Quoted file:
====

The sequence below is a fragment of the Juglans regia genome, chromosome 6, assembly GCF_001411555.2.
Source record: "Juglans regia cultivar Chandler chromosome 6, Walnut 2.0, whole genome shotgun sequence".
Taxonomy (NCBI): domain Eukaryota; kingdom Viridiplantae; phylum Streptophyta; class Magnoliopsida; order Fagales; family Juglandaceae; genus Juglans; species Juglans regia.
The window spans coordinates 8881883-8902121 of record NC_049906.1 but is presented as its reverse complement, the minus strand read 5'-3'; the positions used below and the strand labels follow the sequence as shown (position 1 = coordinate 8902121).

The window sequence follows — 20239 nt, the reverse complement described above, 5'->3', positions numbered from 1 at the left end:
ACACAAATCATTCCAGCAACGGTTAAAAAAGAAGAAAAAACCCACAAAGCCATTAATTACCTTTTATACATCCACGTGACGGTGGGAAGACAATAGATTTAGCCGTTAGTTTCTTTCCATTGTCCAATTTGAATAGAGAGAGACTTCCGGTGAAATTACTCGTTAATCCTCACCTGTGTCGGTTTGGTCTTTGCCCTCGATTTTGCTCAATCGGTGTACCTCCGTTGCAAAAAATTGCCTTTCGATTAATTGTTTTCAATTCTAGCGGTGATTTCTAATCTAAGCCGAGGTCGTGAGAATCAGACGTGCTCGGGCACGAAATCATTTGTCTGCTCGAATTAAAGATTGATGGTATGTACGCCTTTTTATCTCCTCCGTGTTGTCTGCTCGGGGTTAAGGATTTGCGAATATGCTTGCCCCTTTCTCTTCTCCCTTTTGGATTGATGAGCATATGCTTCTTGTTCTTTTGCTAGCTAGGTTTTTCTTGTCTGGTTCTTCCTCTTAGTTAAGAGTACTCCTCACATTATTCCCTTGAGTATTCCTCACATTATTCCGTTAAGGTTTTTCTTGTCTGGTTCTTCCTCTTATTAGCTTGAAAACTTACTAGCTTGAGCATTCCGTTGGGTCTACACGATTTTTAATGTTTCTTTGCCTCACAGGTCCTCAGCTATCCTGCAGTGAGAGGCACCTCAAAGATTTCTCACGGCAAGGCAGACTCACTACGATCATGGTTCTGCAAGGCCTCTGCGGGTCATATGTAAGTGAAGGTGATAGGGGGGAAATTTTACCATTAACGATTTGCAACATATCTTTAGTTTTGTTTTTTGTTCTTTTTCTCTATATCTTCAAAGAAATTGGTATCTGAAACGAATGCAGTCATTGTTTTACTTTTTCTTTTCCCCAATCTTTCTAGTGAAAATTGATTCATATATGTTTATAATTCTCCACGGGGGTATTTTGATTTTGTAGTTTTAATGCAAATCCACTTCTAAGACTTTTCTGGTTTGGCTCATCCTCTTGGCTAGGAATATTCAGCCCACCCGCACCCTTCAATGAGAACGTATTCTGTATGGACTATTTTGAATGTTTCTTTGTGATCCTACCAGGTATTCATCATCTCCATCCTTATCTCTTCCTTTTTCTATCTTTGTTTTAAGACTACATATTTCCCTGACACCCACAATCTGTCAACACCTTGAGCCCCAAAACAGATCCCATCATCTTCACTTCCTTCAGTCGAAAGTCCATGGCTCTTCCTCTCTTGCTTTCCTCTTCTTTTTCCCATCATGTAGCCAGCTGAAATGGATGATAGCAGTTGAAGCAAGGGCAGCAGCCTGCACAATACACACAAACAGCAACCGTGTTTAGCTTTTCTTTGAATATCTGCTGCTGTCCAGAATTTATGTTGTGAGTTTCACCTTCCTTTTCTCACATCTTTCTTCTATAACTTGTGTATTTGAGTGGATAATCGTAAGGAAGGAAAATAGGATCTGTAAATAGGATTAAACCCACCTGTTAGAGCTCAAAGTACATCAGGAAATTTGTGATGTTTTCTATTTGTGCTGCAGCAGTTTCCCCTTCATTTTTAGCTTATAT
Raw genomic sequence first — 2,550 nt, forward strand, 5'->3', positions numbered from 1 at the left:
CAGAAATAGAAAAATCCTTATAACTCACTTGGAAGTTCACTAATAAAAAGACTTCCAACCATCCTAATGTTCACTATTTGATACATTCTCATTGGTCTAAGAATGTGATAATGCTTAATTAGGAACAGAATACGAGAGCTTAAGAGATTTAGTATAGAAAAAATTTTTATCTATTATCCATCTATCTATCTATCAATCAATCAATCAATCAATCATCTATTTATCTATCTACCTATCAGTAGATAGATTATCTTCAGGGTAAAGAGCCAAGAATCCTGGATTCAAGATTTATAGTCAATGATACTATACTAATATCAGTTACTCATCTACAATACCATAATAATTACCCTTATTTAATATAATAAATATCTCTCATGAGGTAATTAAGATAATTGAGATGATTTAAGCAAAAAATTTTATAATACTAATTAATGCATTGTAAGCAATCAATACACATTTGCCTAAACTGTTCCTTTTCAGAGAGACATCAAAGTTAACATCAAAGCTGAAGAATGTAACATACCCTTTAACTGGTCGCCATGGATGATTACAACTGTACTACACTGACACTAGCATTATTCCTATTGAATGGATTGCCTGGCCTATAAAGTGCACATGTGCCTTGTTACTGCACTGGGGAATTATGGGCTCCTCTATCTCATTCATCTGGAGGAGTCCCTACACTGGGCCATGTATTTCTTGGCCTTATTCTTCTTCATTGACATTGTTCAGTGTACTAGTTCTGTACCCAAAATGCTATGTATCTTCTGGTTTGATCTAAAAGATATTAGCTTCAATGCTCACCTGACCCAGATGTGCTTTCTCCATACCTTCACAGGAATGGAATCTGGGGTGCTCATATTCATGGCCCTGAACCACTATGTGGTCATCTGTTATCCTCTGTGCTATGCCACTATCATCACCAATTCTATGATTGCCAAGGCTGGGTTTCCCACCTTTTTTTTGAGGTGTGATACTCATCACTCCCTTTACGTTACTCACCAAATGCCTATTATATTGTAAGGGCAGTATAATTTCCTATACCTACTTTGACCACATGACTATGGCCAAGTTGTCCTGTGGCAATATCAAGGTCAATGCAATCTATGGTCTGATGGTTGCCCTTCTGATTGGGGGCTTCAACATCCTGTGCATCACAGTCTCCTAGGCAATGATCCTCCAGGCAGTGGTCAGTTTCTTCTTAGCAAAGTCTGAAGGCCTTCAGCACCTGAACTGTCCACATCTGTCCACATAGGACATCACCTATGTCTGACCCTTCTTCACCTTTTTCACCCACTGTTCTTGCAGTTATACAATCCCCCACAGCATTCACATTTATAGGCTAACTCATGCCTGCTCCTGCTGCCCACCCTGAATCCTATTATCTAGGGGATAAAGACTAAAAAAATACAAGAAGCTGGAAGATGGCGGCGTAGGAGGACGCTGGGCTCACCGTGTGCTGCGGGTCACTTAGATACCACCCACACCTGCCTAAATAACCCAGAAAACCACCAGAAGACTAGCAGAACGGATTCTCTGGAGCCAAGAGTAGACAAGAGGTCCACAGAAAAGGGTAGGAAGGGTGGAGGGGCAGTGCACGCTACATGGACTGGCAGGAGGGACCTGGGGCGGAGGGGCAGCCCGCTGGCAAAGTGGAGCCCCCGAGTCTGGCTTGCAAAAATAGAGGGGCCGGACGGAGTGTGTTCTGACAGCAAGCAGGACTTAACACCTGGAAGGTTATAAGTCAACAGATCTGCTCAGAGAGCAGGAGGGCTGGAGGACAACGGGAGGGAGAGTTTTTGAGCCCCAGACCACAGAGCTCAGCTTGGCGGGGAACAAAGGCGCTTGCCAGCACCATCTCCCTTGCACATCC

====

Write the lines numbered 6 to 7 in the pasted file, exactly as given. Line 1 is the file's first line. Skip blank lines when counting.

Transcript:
ACACAAATCATTCCAGCAACGGTTAAAAAAGAAGAAAAAACCCACAAAGCCATTAATTACCTTTTATACATCCACGTGACGGTGGGAAGACAATAGATTTAGCCGTTAGTTTCTTTCCATTGTCCAATTTGAATAGAGAGAGACTTCCGGTGAAATTACTCGTTAATCCTCACCTGTGTCGGTTTGGTCTTTGCCCTCGATTTTGCTCAATCGGTGTACCTCCGTTGCAAAAAATTGCCTTTCGATTAATTGTTTTCAATTCTAGCGGTGATTTCTAATCTAAGCCGAGGTCGTGAGAATCAGACGTGCTCGGGCACGAAATCATTTGTCTGCTCGAATTAAAGATTGATGGTATGTACGCCTTTTTATCTCCTCCGTGTTGTCTGCTCGGGGTTAAGGATTTGCGAATATGCTTGCCCCTTTCTCTTCTCCCTTTTGGATTGATGAGCATATGCTTCTTGTTCTTTTGCTAGCTAGGTTTTTCTTGTCTGGTTCTTCCTCTTAGTTAAGAGTACTCCTCACATTATTCCCTTGAGTATTCCTCACATTATTCCGTTAAGGTTTTTCTTGTCTGGTTCTTCCTCTTATTAGCTTGAAAACTTACTAGCTTGAGCATTCCGTTGGGTCTACACGATTTTTAATGTTTCTTTGCCTCACAGGTCCTCAGCTATCCTGCAGTGAGAGGCACCTCAAAGATTTCTCACGGCAAGGCAGACTCACTACGATCATGGTTCTGCAAGGCCTCTGCGGGTCATATGTAAGTGAAGGTGATAGGGGGGAAATTTTACCATTAACGATTTGCAACATATCTTTAGTTTTGTTTTTTGTTCTTTTTCTCTATATCTTCAAAGAAATTGGTATCTGAAACGAATGCAGTCATTGTTTTACTTTTTCTTTTCCCCAATCTTTCTAGTGAAAATTGATTCATATATGTTTATAATTCTCCACGGGGGTATTTTGATTTTGTAGTTTTAATGCAAATCCACTTCTAAGACTTTTCTGGTTTGGCTCATCCTCTTGGCTAGGAATATTCAGCCCACCCGCACCCTTCAATGAGAACGTATTCTGTATGGACTATTTTGAATGTTTCTTTGTGATCCTACCAGGTATTCATCATCTCCATCCTTATCTCTTCCTTTTTCTATCTTTGTTTTAAGACTACATATTTCCCTGACACCCACAATCTGTCAACACCTTGAGCCCCAAAACAGATCCCATCATCTTCACTTCCTTCAGTCGAAAGTCCATGGCTCTTCCTCTCTTGCTTTCCTCTTCTTTTTCCCATCATGTAGCCAGCTGAAATGGATGATAGCAGTTGAAGCAAGGGCAGCAGCCTGCACAATACACACAAACAGCAACCGTGTTTAGCTTTTCTTTGAATATCTGCTGCTGTCCAGAATTTATGTTGTGAGTTTCACCTTCCTTTTCTCACATCTTTCTTCTATAACTTGTGTATTTGAGTGGATAATCGTAAGGAAGGAAAATAGGATCTGTAAATAGGATTAAACCCACCTGTTAGAGCTCAAAGTACATCAGGAAATTTGTGATGTTTTCTATTTGTGCTGCAGCAGTTTCCCCTTCATTTTTAGCTTATAT
Raw genomic sequence first — 2,550 nt, forward strand, 5'->3', positions numbered from 1 at the left: